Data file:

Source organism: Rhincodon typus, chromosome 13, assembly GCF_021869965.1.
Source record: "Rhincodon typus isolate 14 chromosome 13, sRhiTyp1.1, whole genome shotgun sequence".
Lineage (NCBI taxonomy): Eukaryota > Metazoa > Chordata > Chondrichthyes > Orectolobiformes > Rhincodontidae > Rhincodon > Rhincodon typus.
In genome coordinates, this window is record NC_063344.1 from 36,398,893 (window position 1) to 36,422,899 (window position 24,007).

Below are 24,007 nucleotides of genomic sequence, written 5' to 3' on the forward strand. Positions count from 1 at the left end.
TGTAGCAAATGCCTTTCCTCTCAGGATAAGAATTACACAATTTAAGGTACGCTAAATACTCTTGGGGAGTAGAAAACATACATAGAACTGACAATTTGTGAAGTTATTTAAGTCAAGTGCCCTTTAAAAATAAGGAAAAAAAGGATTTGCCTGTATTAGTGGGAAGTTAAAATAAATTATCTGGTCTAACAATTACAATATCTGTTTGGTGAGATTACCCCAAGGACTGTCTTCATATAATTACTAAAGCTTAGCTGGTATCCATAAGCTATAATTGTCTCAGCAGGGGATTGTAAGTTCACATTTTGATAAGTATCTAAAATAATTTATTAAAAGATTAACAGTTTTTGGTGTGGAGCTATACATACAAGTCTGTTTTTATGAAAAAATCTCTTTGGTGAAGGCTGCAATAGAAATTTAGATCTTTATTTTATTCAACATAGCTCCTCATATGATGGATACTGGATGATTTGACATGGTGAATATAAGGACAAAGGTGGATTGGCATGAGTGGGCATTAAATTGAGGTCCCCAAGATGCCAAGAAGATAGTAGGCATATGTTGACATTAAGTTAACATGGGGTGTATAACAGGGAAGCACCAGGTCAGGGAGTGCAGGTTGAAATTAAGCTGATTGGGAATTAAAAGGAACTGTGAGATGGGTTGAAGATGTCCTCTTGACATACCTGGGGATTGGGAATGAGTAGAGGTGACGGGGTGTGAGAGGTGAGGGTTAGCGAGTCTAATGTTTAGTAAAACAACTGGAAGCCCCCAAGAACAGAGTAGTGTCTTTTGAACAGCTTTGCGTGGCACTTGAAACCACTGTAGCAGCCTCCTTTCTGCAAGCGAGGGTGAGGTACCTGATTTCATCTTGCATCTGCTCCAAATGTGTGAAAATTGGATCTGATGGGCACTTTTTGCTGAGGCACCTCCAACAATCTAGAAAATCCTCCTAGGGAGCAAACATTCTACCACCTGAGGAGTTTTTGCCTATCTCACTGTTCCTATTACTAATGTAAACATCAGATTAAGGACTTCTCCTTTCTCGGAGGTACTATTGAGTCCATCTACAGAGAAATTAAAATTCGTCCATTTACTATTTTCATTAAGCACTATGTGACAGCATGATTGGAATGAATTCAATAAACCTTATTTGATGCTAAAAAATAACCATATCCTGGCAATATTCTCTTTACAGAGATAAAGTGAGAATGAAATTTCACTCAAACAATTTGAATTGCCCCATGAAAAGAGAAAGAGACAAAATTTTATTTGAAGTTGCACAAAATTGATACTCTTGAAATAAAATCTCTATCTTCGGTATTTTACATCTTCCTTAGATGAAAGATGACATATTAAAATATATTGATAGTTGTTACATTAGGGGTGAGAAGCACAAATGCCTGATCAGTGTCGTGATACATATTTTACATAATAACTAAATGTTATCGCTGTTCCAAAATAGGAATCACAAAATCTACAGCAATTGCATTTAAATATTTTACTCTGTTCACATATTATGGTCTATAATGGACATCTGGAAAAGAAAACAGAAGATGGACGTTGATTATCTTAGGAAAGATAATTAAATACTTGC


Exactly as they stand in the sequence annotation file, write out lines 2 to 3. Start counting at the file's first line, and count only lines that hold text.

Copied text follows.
Source record: "Rhincodon typus isolate 14 chromosome 13, sRhiTyp1.1, whole genome shotgun sequence".
Lineage (NCBI taxonomy): Eukaryota > Metazoa > Chordata > Chondrichthyes > Orectolobiformes > Rhincodontidae > Rhincodon > Rhincodon typus.